3. Heaven — do we want to experience the realm and kindom of God here on earth? What are we waiting for? A significant part of Jesus’ message, especially in Luke’s gospel, is that the kingdom has come, that God’s realm is not waiting in some far off day and time, but that it is possible now, well within our grasp if we will merely accept it. Living the fruit of the Spirit is experiencing the kingdom/kindom of God RIGHT NOW! There is absolutely no reason not to experience true Christian community today, apart from egotistical self-centeredness. The reason we do not experience it is because we do not want to. We think we know better than God. But it doesn’t have to be this way.
We need to become fruit-farmers and fresh produce sellers. We have been given everything by God that we need to experience a taste of heaven on earth. We need to enjoy the goodness of God’s fruit and blend it in tasty ways and share it with the world. Why make it harder than it needs to be? If the world got the best of what we have to offer instead of the worst (bickering, judgment, divisiveness, arrogance, condemnation, etc.), perhaps our witness would make a bigger impact. To me, at least, it seems worth a try.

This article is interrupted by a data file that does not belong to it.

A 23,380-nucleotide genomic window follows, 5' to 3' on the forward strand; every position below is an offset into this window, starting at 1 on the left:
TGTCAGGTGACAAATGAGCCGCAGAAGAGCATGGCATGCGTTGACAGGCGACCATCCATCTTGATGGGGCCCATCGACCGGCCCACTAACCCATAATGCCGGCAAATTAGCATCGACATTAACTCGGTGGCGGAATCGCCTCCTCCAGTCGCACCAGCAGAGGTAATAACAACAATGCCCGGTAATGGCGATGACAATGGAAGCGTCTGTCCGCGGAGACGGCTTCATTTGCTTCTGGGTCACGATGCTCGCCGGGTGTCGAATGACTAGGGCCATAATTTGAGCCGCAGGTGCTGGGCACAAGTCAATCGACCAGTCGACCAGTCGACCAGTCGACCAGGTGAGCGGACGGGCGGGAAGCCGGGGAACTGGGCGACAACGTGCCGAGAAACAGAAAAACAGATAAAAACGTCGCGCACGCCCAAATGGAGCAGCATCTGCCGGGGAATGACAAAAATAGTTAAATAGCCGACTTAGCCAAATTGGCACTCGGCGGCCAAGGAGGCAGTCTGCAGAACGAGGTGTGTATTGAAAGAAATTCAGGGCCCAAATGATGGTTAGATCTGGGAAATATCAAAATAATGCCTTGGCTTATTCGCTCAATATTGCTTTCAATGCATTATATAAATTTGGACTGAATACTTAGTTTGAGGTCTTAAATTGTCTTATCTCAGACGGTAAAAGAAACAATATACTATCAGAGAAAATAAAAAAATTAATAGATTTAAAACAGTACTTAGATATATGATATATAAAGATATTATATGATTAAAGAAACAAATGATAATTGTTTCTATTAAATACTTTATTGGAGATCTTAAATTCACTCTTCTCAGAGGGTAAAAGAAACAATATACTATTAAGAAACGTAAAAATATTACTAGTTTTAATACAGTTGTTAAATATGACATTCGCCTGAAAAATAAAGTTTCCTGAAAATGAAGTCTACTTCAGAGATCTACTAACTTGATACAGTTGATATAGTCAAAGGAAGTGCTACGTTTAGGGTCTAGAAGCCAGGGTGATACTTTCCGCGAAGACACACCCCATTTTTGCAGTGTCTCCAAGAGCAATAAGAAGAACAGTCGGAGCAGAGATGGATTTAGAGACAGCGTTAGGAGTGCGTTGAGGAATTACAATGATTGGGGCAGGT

Categories: Christian witness, Devotional Reflection
This is hilarious. People are giving this a low rating because it doesn’t have to do with carrot juice lamo health food vegen ass-wipe stupidity. Sorry that your opinions are worthless. Maybe faith would help balance your life. Check out Jesus Christ. It might put your limited worldview in perspective.
I’ve always looked at the equation as such:
Joy + peace + patience + kindness + generosity + faithfulness + gentleness + self-control = love.
Wonderful and spot on. Your Fruit Loops post was one my all time favorites and this one is right there with it.
Oooo…I like the idea of a love feast! I wish I had time for it all! (I’m guest preaching at my home church while my lay speaker preaches at my 2 churches…I’m not exactly sure of timing/flow for the service. I’ve never preached/led worship at this church before). Blessings on your service…you have a tough job too.